Making self-care a priority

by Dr Libby

Making self-care a priority

June 2020

Why prioritising you is the best way forward



The term ‘self-care’ is one we hear a lot these days. What does it mean to you? It’s likely to mean something different to all of us. Since we’ve been staying in a lot lately, many people might think it’s all about face masks, bubble baths and banana bread. It can be easy to associate self-care with the things we do solely for ourselves – to bring about relaxation and enjoy some ‘me’ time. And this is absolutely a part of it.


“But actions of self-care aren’t always comfortable, and they don’t always have to be about us. Self-care isn’t always self-centric.”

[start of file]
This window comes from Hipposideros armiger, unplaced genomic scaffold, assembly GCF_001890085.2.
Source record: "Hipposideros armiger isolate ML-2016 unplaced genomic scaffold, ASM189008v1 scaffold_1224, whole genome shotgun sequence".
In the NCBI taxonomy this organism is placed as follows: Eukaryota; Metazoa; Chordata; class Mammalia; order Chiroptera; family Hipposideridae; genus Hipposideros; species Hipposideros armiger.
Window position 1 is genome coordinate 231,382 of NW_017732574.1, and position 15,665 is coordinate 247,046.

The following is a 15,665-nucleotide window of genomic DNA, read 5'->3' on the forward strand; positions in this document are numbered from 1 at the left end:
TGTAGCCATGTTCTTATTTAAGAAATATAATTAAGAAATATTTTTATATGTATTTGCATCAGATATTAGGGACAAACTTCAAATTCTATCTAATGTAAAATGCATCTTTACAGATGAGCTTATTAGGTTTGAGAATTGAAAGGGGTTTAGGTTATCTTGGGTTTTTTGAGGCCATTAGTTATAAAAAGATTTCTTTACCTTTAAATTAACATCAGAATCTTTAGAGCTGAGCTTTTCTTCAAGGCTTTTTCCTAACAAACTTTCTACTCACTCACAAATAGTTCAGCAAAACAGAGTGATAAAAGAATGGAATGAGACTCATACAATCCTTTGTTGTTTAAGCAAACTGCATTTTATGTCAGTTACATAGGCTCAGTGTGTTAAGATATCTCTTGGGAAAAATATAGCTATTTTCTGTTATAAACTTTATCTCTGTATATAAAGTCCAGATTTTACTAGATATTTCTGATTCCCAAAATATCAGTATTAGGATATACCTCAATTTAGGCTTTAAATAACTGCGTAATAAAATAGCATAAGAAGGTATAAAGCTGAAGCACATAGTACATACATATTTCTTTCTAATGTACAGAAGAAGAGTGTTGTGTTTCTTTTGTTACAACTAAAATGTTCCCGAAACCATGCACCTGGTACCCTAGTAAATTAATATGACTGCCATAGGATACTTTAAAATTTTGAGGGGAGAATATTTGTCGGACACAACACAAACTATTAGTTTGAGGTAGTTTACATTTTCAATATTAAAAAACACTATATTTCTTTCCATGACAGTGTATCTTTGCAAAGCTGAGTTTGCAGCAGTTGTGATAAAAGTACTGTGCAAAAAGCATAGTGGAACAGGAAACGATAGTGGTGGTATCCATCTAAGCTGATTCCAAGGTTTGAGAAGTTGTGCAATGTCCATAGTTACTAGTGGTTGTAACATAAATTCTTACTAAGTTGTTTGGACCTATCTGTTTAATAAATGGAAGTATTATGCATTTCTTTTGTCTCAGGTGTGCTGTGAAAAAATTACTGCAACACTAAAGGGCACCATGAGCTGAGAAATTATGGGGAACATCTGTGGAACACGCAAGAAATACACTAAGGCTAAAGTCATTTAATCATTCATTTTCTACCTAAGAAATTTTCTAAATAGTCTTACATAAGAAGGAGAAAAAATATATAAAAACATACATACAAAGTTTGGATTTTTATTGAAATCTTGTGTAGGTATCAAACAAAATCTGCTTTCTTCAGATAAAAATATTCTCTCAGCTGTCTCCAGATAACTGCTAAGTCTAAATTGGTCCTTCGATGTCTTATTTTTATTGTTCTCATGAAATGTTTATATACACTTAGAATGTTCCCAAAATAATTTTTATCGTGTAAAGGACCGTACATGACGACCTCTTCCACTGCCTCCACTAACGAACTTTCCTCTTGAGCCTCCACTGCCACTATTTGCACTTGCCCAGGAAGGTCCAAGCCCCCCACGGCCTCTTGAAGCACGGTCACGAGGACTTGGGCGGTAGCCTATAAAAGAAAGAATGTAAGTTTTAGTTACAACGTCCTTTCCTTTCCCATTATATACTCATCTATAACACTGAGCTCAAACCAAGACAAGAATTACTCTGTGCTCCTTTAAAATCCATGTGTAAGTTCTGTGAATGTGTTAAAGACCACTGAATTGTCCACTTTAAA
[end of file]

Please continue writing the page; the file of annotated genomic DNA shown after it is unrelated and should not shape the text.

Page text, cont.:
It’s not about giving up caring for others but rather ensuring you have the physical and emotional energy to lead a life that is fulfilling for you. And that’s never been more important than in these times – especially if you have recently been feeling the pressure to be a productive remote employee, home-school supervisor, and/or reassuring friend, parent or partner through a crisis.

 

When helping becomes a hindrance



A big part of being human involves contributing to the lives of others or the planet – and finding joy and fulfillment in that. This can bring as much (and sometimes more) joy as making time for yourself – and is proven to provide a buffer against stress.

However, if you constantly put the needs of others before your own, exhaustion, stress and resentment often follows. And this detracts from your health and happiness.